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Dermatology Home DERMATOLOGY
CEPHALEXIN INTERMITTENT THERAPY IN DOGS WITH “IDIOPATHIC” RECURRENT PYODERMA
Pyoderma is a very common disease in dogs and is secondary to a variety of diseases (allergies, endocrinopathies, ectoparasites etc.) in the majority of cases. But what if no primary disease can be identified? Antibacterial interval therapies are recommended for these “idiopathic” pyoderma patients. This study shows the results of one of the most popular therapeutic protocols, the “weekend therapy”.

The purpose of this study was to evaluate the efficacy of cephalexin intermittent therapy 2 days a week (weekend therapy) in the prevention of relapses of recurrent idiopathic superficial or deep pyoderma in dogs.

Twenty-eight dogs were entered into the study. A diagnosis of chronic idiopathic pyoderma was made based on: (1) history, including at least two previous relapses cured in the 12 months before inclusion; (2) clinical signs of pyoderma without underlying skin disease based on clinical presentation; and (3) appropriate diagnostic tests (compatible cytological examination and bacterial culture).
In phase 1 of the study, dogs were treated with cephalexin (15 mg/kg twice daily) if sensitivity testing was compatible until 2 weeks after cure, for a minimum of 4 weeks and a maximum of 2 and 4 months for superficial and deep pyoderma, respectively.
In phase 2, the cured dogs were then randomly and blindly allocated into two groups: Group 1 received cephalexin (15 mg/kg twice daily) on Saturdays and Sundays for 1 year, and Group 2 received a placebo in the same way. Dogs were examined every 3-4 weeks during phase 1 and every 2 months during phase 2, except in case of relapse justifying an earlier examination.

Clinical signs of pyoderma were scored at each examination (11 parameters scored 0-3). No other systemic antibacterial or anti-inflammatory treatments nor topical antibacterial or anti-inflammatory treatments were permitted during both phases.

The two groups were compared using Fischer`s exact test for sex and clinical signs, and the Wilcoxon Rank-Sum test for age, weight, number of relapses before inclusion, and duration of treatment in phase 1. The number of dogs remaining free of relapse, i.e. free of any pyoderma lesion, was compared between the two groups using a survival analysis with the Log-Rank Test.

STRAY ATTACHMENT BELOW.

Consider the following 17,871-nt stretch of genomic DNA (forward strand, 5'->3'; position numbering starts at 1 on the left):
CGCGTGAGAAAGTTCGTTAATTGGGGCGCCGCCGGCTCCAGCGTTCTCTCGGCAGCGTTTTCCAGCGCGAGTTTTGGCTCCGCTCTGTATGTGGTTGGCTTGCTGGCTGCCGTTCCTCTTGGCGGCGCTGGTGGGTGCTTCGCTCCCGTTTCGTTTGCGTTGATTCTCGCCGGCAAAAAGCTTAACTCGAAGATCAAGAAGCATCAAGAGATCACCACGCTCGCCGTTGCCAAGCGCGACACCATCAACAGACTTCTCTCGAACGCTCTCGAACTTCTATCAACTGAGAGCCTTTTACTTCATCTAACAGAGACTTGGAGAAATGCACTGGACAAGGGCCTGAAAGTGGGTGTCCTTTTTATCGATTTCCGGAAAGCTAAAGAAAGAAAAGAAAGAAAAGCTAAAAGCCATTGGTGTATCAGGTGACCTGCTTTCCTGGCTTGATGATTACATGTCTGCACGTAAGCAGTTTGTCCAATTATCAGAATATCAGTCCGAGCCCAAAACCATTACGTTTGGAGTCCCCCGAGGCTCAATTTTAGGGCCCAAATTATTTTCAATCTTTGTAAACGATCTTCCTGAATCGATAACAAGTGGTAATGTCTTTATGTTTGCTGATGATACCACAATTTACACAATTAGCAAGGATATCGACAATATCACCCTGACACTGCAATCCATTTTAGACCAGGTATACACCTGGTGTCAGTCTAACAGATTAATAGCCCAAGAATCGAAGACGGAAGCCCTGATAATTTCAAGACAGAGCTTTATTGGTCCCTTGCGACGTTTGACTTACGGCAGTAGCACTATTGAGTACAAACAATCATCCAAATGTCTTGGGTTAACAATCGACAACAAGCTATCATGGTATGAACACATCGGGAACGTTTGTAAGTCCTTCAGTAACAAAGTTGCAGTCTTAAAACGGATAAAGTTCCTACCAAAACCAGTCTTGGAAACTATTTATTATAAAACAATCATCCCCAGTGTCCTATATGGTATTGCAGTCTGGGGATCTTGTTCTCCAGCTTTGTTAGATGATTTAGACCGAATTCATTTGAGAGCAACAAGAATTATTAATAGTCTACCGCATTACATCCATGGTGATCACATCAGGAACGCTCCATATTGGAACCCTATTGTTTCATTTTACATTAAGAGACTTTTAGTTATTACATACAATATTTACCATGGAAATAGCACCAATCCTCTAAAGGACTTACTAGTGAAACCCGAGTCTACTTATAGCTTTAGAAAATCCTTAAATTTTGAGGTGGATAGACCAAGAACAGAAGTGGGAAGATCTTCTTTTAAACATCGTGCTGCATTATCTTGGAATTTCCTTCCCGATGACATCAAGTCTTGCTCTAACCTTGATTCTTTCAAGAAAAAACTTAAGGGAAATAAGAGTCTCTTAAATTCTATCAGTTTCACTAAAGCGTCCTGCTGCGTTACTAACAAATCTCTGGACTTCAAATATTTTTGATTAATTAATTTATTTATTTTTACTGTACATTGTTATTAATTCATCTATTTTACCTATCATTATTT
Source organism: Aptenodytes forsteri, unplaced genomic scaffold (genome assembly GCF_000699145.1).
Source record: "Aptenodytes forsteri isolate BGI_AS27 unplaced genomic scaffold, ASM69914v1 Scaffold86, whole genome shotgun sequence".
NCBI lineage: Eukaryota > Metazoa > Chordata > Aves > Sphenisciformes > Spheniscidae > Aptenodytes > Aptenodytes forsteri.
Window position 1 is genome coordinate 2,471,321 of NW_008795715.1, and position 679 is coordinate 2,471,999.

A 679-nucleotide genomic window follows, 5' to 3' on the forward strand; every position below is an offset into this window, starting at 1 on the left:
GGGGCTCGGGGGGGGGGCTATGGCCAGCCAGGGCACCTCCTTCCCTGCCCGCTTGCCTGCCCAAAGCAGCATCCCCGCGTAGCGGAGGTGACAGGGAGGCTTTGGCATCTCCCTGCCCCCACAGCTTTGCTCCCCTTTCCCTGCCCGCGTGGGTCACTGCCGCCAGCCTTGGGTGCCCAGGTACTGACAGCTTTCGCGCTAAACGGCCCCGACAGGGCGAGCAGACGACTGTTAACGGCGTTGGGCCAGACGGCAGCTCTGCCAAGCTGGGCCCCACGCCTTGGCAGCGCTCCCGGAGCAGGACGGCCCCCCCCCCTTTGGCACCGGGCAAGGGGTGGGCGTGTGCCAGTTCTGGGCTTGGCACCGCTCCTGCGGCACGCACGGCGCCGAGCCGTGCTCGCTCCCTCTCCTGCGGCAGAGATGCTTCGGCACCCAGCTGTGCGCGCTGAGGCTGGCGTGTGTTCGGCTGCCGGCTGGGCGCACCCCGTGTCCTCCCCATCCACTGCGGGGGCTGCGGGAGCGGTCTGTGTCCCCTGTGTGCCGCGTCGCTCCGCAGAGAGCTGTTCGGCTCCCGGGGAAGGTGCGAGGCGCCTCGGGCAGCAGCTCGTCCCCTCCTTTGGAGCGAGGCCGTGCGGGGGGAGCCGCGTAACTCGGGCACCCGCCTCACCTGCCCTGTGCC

The average time before relapse was compared between the two groups using the Wilcoxon Rank-Sum test. In phase 1, one case was lost to follow-up; two cases were excluded due to treatment failure and an additional two cases because of resistance in vitro to cephalexin. Various species of staphylococci sensitive to cephalexin were isolated in the 23 remaining dogs. In phase 2, 13 dogs received placebo and 10 received cephalexin.

The two groups were not statistically different according to clinical signs (six cases of folliculitis in each group, three and five cases of furunculosis, one and two cases of cellulitis in Groups 1 and 2, respectively), sex, age, weight, number of previous relapses, and duration of treatment in phase 1.

There was a significant difference between the two groups in the number of dogs that did not relapse. Two dogs in Group 1 did not relapse. Further, the rate of relapse over time was more rapid in the dogs receiving placebo. The average time until relapse in Groups 1 (6.6 months) compared to Group 2 (2.5 months) was significantly different. Resistance to cephalexin did not increase during the study.

We conclude that cephalexin weekend therapy can be beneficial in dogs with idiopathic recurrent pyoderma.

Source: D. N. Carlotti, P. Jasmin, L. Gardey and A. Sanquer (2004): Evaluation of cephalexin intermittent therapy (weekend therapy) in the control of recurrent idiopathic pyoderma in dogs: a randomized, double-blinded, placebo-controlled study. In: Veterinary Dermatology 15 ( s1) Page 7-8 Funding: Virbac SA.

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... hautnah dran
Inguinal percutaneous ultrasound to locate cryptorchid testes in horses Standing laparoscopic removal of abdominally retained cryptorchid testes may reduce patient morbidity and speed recovery compared with traditional laparotomy because anaesthesia is avoided and skin incisions are smaller. Reliably locating the testis preoperatively is therefore optimal to avoid unnecessary surgical morbidity and expense. The authors describe and review the results of a simple method of location using ultrasound scanning of the inguinal region, with a negative result indicating abdominal Retention, developed on more than 170 horses.

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